Good morning y'all! Hope this finds you well and recovering nicely from a great Thanksgiving dinner. I must tell you Shirley and the girls outdid themselves last night, we had a marvelous meal, very traditional with turkey and stuffing and bread pudding (!) and vegetables and so on... accompanied by a nice Jumilla. And finished off with pumpkin pie, apple pie, and cheesecake, a la mode. Just typing these words makes me feel full all over again.
Cyclelog (pre-dinner of course!): Rockstore, 28 miles, *again*. Wow 15 days in a row and still not getting easier. We'll see what today brings. You might think I would be getting sick of this ride and you might be right.
Today is my annual brush with death as I put up Christmas lights. Fortunately it is a beautiful day, not raining and not windy, both factors which have made previous years more interesting. I will be inspired by Carson Williams' amazing "Wizards of Winter" display from 2005, YouTube at right. I plan to take it slow and easy :)
I keep accumulating links about the Obamaniacs, but I'm in a good mood so I'm not going to share them. I will say, it is becoming increasingly obvious to many (as it was to me all along) that John Bolton was right.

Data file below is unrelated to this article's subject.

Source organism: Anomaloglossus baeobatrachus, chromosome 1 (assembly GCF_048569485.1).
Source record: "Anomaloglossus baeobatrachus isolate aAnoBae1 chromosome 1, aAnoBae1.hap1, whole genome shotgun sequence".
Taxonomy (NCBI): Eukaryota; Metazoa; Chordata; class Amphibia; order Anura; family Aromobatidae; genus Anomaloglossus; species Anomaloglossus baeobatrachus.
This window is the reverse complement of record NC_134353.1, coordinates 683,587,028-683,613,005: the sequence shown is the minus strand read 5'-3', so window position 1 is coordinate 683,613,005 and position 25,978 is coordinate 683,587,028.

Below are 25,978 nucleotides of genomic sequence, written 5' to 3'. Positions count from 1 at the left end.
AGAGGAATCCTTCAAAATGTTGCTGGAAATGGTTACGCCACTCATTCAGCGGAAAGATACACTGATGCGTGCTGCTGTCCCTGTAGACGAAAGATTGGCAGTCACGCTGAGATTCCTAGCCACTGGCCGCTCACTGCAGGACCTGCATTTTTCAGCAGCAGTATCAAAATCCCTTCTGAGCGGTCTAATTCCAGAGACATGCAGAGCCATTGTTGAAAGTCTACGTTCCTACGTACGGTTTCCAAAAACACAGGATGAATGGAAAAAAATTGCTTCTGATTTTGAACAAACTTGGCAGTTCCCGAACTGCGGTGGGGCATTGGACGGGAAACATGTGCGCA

Tim Bray makes a great observation about using his Android smartphone: "A huge amount of most people’s workload is manageable given anything with a decent email client and browser. For now, I can’t really use the phone for anything creative: Writing, or coding, or photography. I wonder when and if that might change?" Other than sending email, which is arguably a creative act, you can't originate content on a smartphone. Okay, you can take pictures, crummy ones, which you have to edit later on a PC to make them halfway presentable. But can I post to my blog? Not yet. And coding is clearly out of the question. For now. But like Tim, I have no doubt this will change...
The Space Shuttle Atlantis landed this morning, boom boom. We've become so used to this; the amazing fact that we can launch a spaceplane, have it dock with a space station for eleven days, and then return to Earth safely raises hardly an eyebrow anymore. It costs a lot, but it works. Check out these amazing pictures taken while the Shuttle was docked on the ISS and astronauts worked on the outside. Scenes from a movie. My favorite is the one showing both the Shuttle and the Russian Soyuz docked side-by-side. How cool is that?